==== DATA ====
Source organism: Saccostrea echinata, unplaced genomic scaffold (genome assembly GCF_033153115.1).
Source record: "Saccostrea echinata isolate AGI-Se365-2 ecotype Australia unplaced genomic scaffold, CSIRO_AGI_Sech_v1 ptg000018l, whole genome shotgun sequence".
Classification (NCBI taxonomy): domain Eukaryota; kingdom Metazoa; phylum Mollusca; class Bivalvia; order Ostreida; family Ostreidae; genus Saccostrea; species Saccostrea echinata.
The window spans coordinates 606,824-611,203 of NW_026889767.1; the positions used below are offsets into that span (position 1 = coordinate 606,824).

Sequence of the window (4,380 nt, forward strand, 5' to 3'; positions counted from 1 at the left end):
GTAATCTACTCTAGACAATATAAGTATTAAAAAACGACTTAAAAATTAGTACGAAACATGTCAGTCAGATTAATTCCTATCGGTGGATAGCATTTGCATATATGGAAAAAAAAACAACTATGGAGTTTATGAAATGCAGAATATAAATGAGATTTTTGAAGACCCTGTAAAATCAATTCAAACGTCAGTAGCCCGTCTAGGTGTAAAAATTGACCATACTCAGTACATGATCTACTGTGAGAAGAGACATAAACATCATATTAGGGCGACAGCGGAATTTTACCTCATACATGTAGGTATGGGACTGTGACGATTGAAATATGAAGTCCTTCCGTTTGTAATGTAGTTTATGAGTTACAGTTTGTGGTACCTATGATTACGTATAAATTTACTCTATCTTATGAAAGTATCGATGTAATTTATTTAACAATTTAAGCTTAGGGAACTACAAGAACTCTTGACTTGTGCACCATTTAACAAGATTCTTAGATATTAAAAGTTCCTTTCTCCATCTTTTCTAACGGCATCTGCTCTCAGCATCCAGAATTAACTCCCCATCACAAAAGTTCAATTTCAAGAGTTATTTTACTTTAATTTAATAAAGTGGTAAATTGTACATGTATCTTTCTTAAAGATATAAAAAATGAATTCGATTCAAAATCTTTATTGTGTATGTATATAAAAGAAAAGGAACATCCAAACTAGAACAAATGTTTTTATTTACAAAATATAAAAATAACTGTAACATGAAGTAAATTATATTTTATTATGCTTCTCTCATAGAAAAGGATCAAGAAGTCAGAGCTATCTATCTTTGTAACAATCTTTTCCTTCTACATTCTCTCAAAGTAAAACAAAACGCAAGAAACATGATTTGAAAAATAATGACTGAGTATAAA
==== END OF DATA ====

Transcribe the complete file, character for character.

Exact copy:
Source organism: Saccostrea echinata, unplaced genomic scaffold (genome assembly GCF_033153115.1).
Source record: "Saccostrea echinata isolate AGI-Se365-2 ecotype Australia unplaced genomic scaffold, CSIRO_AGI_Sech_v1 ptg000018l, whole genome shotgun sequence".
Classification (NCBI taxonomy): domain Eukaryota; kingdom Metazoa; phylum Mollusca; class Bivalvia; order Ostreida; family Ostreidae; genus Saccostrea; species Saccostrea echinata.
The window spans coordinates 606,824-611,203 of NW_026889767.1; the positions used below are offsets into that span (position 1 = coordinate 606,824).

Sequence of the window (4,380 nt, forward strand, 5' to 3'; positions counted from 1 at the left end):
GTAATCTACTCTAGACAATATAAGTATTAAAAAACGACTTAAAAATTAGTACGAAACATGTCAGTCAGATTAATTCCTATCGGTGGATAGCATTTGCATATATGGAAAAAAAAACAACTATGGAGTTTATGAAATGCAGAATATAAATGAGATTTTTGAAGACCCTGTAAAATCAATTCAAACGTCAGTAGCCCGTCTAGGTGTAAAAATTGACCATACTCAGTACATGATCTACTGTGAGAAGAGACATAAACATCATATTAGGGCGACAGCGGAATTTTACCTCATACATGTAGGTATGGGACTGTGACGATTGAAATATGAAGTCCTTCCGTTTGTAATGTAGTTTATGAGTTACAGTTTGTGGTACCTATGATTACGTATAAATTTACTCTATCTTATGAAAGTATCGATGTAATTTATTTAACAATTTAAGCTTAGGGAACTACAAGAACTCTTGACTTGTGCACCATTTAACAAGATTCTTAGATATTAAAAGTTCCTTTCTCCATCTTTTCTAACGGCATCTGCTCTCAGCATCCAGAATTAACTCCCCATCACAAAAGTTCAATTTCAAGAGTTATTTTACTTTAATTTAATAAAGTGGTAAATTGTACATGTATCTTTCTTAAAGATATAAAAAATGAATTCGATTCAAAATCTTTATTGTGTATGTATATAAAAGAAAAGGAACATCCAAACTAGAACAAATGTTTTTATTTACAAAATATAAAAATAACTGTAACATGAAGTAAATTATATTTTATTATGCTTCTCTCATAGAAAAGGATCAAGAAGTCAGAGCTATCTATCTTTGTAACAATCTTTTCCTTCTACATTCTCTCAAAGTAAAACAAAACGCAAGAAACATGATTTGAAAAATAATGACTGAGTATAAA